Growing as an Individual: A student’s perspective on Children’s Theatre Workshop

Michelle Khzakia

A play isn’t just about memorizing a few lines and spitting them out on stage in front of a bunch of people.

Children’s Theatre Workshop (CTW) is  offered every semester and gives students the opportunity to put on a show for young audiences. CTW meets twice a week for three hours. Students work on all of the different areas of production: acting, marketing, design, audience engagement and management. This workshop taught me the different qualities in a good actress. It is one of the most difficult, yet rewarding opportunities I have ever experienced as I definitely never believed I could be an actress.

“ANON(YMOUS)” is about a refugee boy named Anon. After being ripped apart from his mother he goes on a journey to search for his family. Anon is trying to find where he belongs. Throughout the play he learns to grow as an individual. Having an opportunity to put on a show to a young audience in our community is very meaningful as the play is very powerful and most people in our community can relate to it.

This process requires a lot of dedication. The students in CTW’s plays put in the time and effort into memorizing their lines. “If I have to take the bus, I am going through my lines. You have to read your lines and know your placements for where you have to be on stage,” Kaila Oquendo, NEIU student and character of Naja in ANON(YMOUS), said.

The students become their character. They feel what their character feels. For instance, I am a very quiet person and the character I am playing is a very strong and controlling woman which forces me to  get out of my comfort zone.

Students have to be committed to the play and to their role in order to give the audience the best experience. NEIU student Forrest Kiehm taught himself the lighting and sound techniques needed for the play. “Learning the light board seemed impossible at first, but it slowly made sense over time. It’s fun creating lighting and sound cues to go along with the play,” Kiehm  said.

Engaging with the audience is another important part of this particular story. An actor or actress must always be aware of the audience because ANON(YMOUS) is shared directly with them. The students must not only tell their story, but help influence the audience at the right places. In other words, the students become the storytellers.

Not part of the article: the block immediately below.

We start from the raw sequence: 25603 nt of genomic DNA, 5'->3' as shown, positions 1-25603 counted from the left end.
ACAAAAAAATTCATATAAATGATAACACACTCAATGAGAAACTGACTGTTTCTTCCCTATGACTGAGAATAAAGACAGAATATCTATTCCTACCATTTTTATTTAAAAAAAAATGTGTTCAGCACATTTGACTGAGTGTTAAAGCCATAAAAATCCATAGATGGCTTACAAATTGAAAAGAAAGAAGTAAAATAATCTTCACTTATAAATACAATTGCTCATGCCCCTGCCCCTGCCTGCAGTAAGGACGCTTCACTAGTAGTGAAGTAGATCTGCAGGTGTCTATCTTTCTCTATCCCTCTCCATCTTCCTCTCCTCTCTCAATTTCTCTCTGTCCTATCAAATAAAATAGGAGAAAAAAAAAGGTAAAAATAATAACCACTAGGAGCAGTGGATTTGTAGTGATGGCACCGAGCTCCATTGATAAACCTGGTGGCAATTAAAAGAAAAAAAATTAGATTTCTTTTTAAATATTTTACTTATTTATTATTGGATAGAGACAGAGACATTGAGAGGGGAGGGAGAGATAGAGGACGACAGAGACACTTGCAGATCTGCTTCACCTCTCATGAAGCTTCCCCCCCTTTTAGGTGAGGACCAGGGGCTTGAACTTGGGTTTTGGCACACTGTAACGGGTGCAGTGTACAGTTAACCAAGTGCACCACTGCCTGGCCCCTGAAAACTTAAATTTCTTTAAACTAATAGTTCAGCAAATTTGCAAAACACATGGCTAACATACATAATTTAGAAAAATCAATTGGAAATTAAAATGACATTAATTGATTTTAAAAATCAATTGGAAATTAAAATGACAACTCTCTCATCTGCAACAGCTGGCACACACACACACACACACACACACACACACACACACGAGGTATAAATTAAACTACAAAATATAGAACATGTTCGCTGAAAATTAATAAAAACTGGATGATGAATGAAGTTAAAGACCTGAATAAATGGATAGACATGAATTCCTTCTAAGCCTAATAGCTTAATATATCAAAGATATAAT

Having a good professor teaching CTW makes a difference in the overall quality of the class and performance. Communications, media and theatre Professor Adam Goldstein guided my classmates and me throughout the whole semester.  

Sometimes reciting lines in front of other people can be a little nerve wracking and awkward. Professor Goldstein makes us feel comfortable by making the atmosphere very relaxing. He makes us laugh, which is another way to make us feel comfortable.

“When I had the biggest bulk of my lines right at the beginning of the play, he was super nice about me having time to learn them. When I messed up, he told me not to get down on myself,” said Julia Rudesill, NEIU student and actress playing the role of Calista.

This play is different from how most plays are directed. We only meet as a class twice a week for three hours. Most plays get a lot more rehearsal time as a group.

“So typically for a play like this, we would be rehearsing 5-6 days a week, 4-8 hours a day for 4-5 weeks. Instead what we get is twice a week, 3 hours a day, in the context of class over 7 weeks before we perform,” Goldstein said.  

I am very thankful to have the opportunity to learn from Professor Goldstein. He taught me not only how to become a better actress but to become a stronger and more confident individual.

Stage Center’s Children’s Theatre Workshop presents ANON(YMOUS)  Tuesdays and Thursdays at 10 a.m. from October 30th to Dec. 6th